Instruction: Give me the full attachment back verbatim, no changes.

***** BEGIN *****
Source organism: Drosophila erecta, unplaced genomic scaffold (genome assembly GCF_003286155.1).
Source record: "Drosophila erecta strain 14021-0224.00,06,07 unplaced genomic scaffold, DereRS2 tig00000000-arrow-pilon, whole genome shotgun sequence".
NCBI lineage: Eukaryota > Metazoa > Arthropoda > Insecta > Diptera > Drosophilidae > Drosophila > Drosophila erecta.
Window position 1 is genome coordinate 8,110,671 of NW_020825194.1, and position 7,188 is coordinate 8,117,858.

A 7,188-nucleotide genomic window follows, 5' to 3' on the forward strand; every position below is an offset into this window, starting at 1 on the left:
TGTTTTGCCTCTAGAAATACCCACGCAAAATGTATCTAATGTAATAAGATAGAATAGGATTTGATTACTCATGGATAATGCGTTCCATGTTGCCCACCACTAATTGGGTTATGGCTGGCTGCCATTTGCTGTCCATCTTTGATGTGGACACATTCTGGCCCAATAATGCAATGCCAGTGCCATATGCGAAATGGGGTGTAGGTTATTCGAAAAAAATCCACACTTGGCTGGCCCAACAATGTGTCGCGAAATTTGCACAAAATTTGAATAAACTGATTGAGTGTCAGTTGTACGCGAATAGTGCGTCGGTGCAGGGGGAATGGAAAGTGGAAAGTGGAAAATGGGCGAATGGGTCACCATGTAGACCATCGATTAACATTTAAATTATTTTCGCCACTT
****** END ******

Source organism: Drosophila erecta, unplaced genomic scaffold (genome assembly GCF_003286155.1).
Source record: "Drosophila erecta strain 14021-0224.00,06,07 unplaced genomic scaffold, DereRS2 tig00000000-arrow-pilon, whole genome shotgun sequence".
NCBI lineage: Eukaryota > Metazoa > Arthropoda > Insecta > Diptera > Drosophilidae > Drosophila > Drosophila erecta.
Window position 1 is genome coordinate 8,110,671 of NW_020825194.1, and position 7,188 is coordinate 8,117,858.

A 7,188-nucleotide genomic window follows, 5' to 3' on the forward strand; every position below is an offset into this window, starting at 1 on the left:
TGTTTTGCCTCTAGAAATACCCACGCAAAATGTATCTAATGTAATAAGATAGAATAGGATTTGATTACTCATGGATAATGCGTTCCATGTTGCCCACCACTAATTGGGTTATGGCTGGCTGCCATTTGCTGTCCATCTTTGATGTGGACACATTCTGGCCCAATAATGCAATGCCAGTGCCATATGCGAAATGGGGTGTAGGTTATTCGAAAAAAATCCACACTTGGCTGGCCCAACAATGTGTCGCGAAATTTGCACAAAATTTGAATAAACTGATTGAGTGTCAGTTGTACGCGAATAGTGCGTCGGTGCAGGGGGAATGGAAAGTGGAAAGTGGAAAATGGGCGAATGGGTCACCATGTAGACCATCGATTAACATTTAAATTATTTTCGCCACTT